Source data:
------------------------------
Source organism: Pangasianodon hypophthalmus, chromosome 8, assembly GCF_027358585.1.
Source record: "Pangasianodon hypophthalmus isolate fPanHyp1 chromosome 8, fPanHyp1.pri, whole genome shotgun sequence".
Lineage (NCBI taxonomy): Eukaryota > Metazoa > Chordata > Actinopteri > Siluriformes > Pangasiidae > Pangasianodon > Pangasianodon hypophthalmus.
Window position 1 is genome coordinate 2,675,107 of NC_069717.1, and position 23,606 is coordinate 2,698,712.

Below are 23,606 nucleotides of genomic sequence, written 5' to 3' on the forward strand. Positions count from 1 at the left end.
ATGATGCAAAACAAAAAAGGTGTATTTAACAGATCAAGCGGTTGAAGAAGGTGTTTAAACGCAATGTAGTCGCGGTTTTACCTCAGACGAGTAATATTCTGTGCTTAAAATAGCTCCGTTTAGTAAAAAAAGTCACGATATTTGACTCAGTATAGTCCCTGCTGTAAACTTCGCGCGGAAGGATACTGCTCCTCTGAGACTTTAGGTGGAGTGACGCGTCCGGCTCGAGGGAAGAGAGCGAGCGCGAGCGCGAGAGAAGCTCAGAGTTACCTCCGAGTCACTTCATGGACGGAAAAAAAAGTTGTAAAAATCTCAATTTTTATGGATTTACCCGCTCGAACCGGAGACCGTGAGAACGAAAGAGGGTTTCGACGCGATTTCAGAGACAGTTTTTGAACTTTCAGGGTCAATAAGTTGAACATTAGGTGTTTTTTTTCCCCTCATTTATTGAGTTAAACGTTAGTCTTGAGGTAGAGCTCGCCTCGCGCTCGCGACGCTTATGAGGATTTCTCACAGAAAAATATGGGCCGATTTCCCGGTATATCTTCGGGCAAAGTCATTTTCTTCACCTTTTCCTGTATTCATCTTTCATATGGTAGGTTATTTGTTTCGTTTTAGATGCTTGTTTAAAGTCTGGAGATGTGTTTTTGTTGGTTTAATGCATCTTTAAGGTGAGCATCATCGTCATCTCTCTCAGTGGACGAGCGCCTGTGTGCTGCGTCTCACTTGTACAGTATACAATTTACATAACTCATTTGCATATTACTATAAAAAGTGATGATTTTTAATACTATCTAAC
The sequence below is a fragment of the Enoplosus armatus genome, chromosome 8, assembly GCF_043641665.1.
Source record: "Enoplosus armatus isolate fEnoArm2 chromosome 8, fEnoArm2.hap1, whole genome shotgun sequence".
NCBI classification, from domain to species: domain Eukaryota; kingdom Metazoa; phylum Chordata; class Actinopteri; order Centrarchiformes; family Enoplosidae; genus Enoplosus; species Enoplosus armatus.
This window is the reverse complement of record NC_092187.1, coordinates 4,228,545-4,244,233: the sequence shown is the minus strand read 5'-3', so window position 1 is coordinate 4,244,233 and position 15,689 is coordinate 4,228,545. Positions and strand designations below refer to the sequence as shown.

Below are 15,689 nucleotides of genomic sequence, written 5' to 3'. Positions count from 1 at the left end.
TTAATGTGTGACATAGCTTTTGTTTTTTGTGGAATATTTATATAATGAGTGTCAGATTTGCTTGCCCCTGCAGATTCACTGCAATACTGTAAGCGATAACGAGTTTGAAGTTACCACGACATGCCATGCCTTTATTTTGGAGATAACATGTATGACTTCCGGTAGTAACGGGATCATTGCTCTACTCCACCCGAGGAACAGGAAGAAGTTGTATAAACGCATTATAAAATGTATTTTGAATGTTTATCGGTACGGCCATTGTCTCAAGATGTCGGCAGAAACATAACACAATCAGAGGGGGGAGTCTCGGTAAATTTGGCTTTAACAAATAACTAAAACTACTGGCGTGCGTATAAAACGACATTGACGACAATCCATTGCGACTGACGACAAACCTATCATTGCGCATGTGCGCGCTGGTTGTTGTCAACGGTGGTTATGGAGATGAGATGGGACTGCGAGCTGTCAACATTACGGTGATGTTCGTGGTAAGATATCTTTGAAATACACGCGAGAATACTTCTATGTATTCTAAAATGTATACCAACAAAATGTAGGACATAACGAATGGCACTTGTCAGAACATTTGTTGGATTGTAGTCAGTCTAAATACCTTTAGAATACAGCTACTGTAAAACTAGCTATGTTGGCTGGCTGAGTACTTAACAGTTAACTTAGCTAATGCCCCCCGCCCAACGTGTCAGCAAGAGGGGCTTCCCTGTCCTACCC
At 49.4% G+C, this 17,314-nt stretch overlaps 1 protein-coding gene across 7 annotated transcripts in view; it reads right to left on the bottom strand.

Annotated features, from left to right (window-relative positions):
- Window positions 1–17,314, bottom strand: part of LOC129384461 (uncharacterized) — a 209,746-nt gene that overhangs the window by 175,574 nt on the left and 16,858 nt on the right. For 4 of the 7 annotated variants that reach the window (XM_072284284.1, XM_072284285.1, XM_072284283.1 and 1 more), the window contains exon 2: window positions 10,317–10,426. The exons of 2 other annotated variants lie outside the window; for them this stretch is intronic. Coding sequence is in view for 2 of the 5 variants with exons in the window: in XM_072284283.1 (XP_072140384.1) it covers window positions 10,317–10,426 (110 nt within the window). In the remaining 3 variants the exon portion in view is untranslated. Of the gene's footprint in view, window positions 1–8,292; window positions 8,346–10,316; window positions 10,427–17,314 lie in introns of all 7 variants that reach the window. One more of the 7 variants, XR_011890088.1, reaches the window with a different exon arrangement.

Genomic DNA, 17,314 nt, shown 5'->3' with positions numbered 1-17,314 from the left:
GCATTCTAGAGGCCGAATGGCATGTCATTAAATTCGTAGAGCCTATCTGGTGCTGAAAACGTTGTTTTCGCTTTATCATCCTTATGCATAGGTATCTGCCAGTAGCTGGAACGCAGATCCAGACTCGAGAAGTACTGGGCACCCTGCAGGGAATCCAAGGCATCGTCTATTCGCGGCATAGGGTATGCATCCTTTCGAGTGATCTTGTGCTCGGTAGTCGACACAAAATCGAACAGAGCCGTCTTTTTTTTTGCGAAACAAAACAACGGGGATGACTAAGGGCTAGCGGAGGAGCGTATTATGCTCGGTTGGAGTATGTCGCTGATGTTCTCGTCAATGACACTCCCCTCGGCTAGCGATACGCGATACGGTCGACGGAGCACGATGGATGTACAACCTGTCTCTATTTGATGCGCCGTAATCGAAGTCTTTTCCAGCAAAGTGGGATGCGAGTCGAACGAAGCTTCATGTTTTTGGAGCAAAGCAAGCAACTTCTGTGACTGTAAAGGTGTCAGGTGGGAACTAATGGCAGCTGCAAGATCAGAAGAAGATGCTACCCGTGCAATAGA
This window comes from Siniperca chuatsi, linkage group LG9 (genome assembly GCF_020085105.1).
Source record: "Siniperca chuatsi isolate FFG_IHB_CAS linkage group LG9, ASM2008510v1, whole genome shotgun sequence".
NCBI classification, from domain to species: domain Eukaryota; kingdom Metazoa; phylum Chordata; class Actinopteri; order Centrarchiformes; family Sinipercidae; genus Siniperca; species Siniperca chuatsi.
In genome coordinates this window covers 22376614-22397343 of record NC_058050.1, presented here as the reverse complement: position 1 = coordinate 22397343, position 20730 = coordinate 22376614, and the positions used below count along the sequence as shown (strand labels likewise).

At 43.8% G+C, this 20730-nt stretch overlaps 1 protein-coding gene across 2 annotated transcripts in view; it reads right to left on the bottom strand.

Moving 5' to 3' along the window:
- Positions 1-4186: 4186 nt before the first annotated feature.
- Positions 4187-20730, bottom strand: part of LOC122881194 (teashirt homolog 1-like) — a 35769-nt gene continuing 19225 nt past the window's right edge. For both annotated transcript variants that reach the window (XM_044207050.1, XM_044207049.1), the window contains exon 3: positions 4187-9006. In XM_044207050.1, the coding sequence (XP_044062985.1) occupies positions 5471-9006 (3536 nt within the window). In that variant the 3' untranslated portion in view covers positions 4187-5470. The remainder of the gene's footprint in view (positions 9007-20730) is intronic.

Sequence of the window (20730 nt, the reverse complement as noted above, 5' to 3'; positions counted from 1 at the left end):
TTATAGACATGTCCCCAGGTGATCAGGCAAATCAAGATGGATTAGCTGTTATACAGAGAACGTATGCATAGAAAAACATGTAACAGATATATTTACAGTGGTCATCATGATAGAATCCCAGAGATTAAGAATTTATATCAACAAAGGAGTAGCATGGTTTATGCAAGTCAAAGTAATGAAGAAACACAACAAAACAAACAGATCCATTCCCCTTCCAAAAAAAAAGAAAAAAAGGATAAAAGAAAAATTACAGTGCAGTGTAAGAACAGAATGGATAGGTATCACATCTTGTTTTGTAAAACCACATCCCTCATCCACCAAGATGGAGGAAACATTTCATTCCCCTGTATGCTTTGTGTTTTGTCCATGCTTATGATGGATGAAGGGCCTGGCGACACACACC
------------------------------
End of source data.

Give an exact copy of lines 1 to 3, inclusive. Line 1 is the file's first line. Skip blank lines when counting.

Source organism: Pangasianodon hypophthalmus, chromosome 8, assembly GCF_027358585.1.
Source record: "Pangasianodon hypophthalmus isolate fPanHyp1 chromosome 8, fPanHyp1.pri, whole genome shotgun sequence".
Lineage (NCBI taxonomy): Eukaryota > Metazoa > Chordata > Actinopteri > Siluriformes > Pangasiidae > Pangasianodon > Pangasianodon hypophthalmus.